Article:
Developing a Detailed Rail Demand Modelling Framework for the Department for Transport's National Transport Model



Developing a Detailed Rail Demand Modelling Framework for the Department for Transport's National Transport Model

Authors

G Hyman and B Turner, Department for Transport;

Description

Abstract

The future development of the railway system in Great Britain is considered a central feature of the Ten Year Plan for transport and the decisions as to the scale and distribution of funding required and its impact on travel and transport provision are being determined in the first instance through the use of the National Transport Model (NTM). The NTM has been undergoing a wide ranging programme of development in order to make it more spatially orientated and capable of assessing transport impacts on a corridor basis rather than on a regional, conurbation or national level.

One element of the development programme has been the specification and implementation of a detailed rail demand and network based modelling framework that integrates with the core NTM components, facilitating an integrated approach to both individual and policy choices across different modes of travel. The objective of the exercise was to provide a modelling framework that would enablethe impacts of wide ranging national policy assumptions on issues such as road infrastructure provision,charging options, and rail investment to be assessed for the main inter-urban rail corridors and rail commuter services.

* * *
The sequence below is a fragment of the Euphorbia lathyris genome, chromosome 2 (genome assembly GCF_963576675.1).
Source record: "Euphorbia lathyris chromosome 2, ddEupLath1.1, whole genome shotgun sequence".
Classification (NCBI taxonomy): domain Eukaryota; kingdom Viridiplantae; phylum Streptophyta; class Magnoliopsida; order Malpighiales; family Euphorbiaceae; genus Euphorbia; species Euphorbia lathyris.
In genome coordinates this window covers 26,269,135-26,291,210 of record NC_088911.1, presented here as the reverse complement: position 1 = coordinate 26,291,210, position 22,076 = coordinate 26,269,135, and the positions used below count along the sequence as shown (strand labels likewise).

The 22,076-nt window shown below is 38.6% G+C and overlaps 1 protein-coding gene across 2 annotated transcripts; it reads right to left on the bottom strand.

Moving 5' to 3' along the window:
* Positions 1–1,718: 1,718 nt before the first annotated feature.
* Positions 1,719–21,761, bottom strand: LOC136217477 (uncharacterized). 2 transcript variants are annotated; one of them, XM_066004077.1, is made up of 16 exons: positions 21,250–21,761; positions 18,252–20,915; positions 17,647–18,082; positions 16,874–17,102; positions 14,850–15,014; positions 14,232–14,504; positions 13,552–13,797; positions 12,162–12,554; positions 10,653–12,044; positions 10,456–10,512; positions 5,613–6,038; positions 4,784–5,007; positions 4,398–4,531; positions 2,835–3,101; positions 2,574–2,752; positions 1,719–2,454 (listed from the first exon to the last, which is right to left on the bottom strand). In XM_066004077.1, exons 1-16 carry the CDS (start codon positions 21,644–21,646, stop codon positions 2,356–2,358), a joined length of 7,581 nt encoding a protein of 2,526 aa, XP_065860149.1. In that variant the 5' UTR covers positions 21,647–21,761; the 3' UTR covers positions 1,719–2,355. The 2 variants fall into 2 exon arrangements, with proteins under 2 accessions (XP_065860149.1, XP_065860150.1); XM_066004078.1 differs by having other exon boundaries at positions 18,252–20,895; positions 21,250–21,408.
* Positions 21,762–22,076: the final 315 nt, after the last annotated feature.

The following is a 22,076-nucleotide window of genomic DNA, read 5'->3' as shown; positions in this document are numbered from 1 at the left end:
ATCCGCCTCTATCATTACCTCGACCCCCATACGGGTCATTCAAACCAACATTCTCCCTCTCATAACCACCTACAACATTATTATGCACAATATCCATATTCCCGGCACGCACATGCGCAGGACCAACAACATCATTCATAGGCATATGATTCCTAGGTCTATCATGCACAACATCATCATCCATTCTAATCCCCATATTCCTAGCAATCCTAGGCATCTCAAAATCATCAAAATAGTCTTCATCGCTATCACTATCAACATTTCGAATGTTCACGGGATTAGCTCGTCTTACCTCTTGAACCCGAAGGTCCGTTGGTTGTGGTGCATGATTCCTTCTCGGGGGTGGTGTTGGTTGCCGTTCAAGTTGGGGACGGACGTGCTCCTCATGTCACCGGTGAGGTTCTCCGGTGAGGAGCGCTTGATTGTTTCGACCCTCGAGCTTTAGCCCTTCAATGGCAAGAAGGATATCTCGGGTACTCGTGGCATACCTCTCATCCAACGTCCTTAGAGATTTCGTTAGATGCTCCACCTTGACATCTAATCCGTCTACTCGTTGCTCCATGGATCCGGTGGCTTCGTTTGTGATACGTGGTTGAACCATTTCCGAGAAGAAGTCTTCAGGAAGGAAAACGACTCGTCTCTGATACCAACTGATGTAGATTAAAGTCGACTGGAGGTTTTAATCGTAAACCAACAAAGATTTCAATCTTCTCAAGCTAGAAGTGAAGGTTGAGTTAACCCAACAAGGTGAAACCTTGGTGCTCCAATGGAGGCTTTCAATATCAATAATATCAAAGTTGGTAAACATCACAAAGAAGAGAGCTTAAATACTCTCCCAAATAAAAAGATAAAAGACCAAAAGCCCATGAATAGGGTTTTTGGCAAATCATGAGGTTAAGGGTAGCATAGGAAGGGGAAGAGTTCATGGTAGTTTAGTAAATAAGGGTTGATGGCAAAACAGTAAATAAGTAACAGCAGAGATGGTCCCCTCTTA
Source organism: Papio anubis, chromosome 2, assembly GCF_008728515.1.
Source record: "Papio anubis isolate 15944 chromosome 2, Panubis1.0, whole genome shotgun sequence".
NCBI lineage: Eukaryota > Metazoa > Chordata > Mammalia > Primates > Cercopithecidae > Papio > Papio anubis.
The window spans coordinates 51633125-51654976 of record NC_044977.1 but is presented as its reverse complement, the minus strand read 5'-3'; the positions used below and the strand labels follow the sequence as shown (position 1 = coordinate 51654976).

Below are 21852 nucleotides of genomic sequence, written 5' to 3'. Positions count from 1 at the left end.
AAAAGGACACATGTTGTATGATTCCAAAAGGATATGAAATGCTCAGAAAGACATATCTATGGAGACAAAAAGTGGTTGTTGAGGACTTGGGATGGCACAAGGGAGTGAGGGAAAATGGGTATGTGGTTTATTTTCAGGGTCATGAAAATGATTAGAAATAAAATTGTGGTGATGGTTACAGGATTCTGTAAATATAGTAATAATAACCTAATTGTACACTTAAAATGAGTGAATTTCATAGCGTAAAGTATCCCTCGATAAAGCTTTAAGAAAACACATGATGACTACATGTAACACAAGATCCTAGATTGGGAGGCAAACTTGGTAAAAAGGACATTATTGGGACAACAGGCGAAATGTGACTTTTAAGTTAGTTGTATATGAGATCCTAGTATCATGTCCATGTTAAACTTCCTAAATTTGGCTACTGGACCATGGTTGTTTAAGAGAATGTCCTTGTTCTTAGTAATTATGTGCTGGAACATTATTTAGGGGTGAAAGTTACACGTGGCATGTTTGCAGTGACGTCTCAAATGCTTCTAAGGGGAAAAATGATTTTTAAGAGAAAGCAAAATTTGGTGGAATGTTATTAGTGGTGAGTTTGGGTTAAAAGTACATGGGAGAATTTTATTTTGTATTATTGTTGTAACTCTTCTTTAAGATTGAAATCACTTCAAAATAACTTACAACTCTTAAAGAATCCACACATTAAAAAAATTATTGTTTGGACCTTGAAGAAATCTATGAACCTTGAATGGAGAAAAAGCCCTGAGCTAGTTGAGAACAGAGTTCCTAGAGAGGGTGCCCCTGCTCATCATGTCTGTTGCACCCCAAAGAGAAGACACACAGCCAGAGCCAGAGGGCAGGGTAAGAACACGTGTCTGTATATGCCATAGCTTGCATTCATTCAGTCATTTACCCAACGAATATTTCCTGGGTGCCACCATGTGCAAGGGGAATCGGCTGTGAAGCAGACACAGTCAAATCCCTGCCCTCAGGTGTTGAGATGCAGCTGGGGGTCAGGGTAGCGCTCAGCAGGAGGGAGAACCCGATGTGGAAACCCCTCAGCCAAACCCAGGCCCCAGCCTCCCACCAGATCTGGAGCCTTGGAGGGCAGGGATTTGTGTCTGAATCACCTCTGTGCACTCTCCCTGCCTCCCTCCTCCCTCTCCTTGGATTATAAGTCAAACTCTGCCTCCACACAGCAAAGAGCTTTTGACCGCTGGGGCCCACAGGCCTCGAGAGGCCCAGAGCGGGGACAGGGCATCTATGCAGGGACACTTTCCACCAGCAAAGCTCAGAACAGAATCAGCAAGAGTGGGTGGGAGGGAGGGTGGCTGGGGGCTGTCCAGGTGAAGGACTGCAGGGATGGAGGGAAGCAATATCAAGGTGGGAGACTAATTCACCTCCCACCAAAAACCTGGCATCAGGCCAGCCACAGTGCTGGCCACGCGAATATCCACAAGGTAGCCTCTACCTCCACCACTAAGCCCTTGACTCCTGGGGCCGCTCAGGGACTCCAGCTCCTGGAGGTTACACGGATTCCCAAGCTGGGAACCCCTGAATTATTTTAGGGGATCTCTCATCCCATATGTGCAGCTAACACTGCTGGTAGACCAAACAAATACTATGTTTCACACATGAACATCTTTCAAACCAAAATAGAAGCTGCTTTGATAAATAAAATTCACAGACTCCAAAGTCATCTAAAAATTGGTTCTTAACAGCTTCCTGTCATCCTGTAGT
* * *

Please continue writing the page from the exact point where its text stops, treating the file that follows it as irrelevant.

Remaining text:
The rail modelling framework integrates the growth projections derived from the limited area types and distance bands used in NTM to a detailed rail demand model. The detailed model has a network basis and comprises over 1300 zones, and represents all stations on the national rail and London Underground systems. The development of the model has raised many issues with respect to the integration of coarse and detailed model frameworks and the paper presents an overview of the key issues and the insight that these provide for the development of spatially hierarchical structured modelling frameworks.

The paper also describes the development of the detailed rail network and demand models, the integration of growth projections from the NTM; the cost interface between the detailed rail model and NTM, the validation of the detailed rail network model; and the output modules for user benefits, overcrowding assessments and environmental emissions.

Publisher

Association for European Transport